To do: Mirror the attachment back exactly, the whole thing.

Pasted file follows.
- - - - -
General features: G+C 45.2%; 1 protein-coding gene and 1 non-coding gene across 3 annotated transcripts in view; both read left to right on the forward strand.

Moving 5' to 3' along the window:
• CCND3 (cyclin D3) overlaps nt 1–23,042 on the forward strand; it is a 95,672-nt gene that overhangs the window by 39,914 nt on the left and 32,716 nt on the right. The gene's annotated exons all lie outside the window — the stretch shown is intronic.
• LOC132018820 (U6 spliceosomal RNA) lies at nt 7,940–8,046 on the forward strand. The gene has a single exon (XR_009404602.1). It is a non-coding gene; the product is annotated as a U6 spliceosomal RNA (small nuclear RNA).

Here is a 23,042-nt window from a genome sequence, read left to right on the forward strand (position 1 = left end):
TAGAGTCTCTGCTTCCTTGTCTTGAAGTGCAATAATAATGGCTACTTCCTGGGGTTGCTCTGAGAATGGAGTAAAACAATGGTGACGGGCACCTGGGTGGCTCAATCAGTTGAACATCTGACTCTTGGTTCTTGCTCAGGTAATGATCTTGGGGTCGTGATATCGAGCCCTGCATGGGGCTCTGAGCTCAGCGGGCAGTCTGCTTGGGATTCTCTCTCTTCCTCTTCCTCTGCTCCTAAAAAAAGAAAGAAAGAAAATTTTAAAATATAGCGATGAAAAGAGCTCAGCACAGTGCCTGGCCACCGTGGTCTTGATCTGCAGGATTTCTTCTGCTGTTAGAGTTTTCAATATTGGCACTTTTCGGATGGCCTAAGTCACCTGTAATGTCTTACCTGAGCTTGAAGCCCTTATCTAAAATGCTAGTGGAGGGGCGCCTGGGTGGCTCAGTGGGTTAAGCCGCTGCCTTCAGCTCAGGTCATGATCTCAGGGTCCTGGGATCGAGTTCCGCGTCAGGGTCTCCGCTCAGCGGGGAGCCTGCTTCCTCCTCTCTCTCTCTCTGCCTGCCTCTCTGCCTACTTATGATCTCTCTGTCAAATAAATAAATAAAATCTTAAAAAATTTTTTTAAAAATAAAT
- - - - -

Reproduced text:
General features: G+C 45.2%; 1 protein-coding gene and 1 non-coding gene across 3 annotated transcripts in view; both read left to right on the forward strand.

Moving 5' to 3' along the window:
• CCND3 (cyclin D3) overlaps nt 1–23,042 on the forward strand; it is a 95,672-nt gene that overhangs the window by 39,914 nt on the left and 32,716 nt on the right. The gene's annotated exons all lie outside the window — the stretch shown is intronic.
• LOC132018820 (U6 spliceosomal RNA) lies at nt 7,940–8,046 on the forward strand. The gene has a single exon (XR_009404602.1). It is a non-coding gene; the product is annotated as a U6 spliceosomal RNA (small nuclear RNA).

Here is a 23,042-nt window from a genome sequence, read left to right on the forward strand (position 1 = left end):
TAGAGTCTCTGCTTCCTTGTCTTGAAGTGCAATAATAATGGCTACTTCCTGGGGTTGCTCTGAGAATGGAGTAAAACAATGGTGACGGGCACCTGGGTGGCTCAATCAGTTGAACATCTGACTCTTGGTTCTTGCTCAGGTAATGATCTTGGGGTCGTGATATCGAGCCCTGCATGGGGCTCTGAGCTCAGCGGGCAGTCTGCTTGGGATTCTCTCTCTTCCTCTTCCTCTGCTCCTAAAAAAAGAAAGAAAGAAAATTTTAAAATATAGCGATGAAAAGAGCTCAGCACAGTGCCTGGCCACCGTGGTCTTGATCTGCAGGATTTCTTCTGCTGTTAGAGTTTTCAATATTGGCACTTTTCGGATGGCCTAAGTCACCTGTAATGTCTTACCTGAGCTTGAAGCCCTTATCTAAAATGCTAGTGGAGGGGCGCCTGGGTGGCTCAGTGGGTTAAGCCGCTGCCTTCAGCTCAGGTCATGATCTCAGGGTCCTGGGATCGAGTTCCGCGTCAGGGTCTCCGCTCAGCGGGGAGCCTGCTTCCTCCTCTCTCTCTCTCTGCCTGCCTCTCTGCCTACTTATGATCTCTCTGTCAAATAAATAAATAAAATCTTAAAAAATTTTTTTAAAAATAAAT